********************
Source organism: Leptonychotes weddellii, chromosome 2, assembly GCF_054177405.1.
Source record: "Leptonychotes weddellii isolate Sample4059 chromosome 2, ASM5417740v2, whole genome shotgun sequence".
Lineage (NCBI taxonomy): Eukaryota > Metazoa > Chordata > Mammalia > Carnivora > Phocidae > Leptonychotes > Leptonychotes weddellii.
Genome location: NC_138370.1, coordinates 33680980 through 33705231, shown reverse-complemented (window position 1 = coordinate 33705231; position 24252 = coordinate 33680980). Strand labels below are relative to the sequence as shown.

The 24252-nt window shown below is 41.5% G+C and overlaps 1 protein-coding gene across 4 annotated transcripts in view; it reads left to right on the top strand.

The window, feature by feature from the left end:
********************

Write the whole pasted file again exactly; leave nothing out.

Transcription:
Source organism: Leptonychotes weddellii, chromosome 2, assembly GCF_054177405.1.
Source record: "Leptonychotes weddellii isolate Sample4059 chromosome 2, ASM5417740v2, whole genome shotgun sequence".
Lineage (NCBI taxonomy): Eukaryota > Metazoa > Chordata > Mammalia > Carnivora > Phocidae > Leptonychotes > Leptonychotes weddellii.
Genome location: NC_138370.1, coordinates 33680980 through 33705231, shown reverse-complemented (window position 1 = coordinate 33705231; position 24252 = coordinate 33680980). Strand labels below are relative to the sequence as shown.

The 24252-nt window shown below is 41.5% G+C and overlaps 1 protein-coding gene across 4 annotated transcripts in view; it reads left to right on the top strand.

The window, feature by feature from the left end: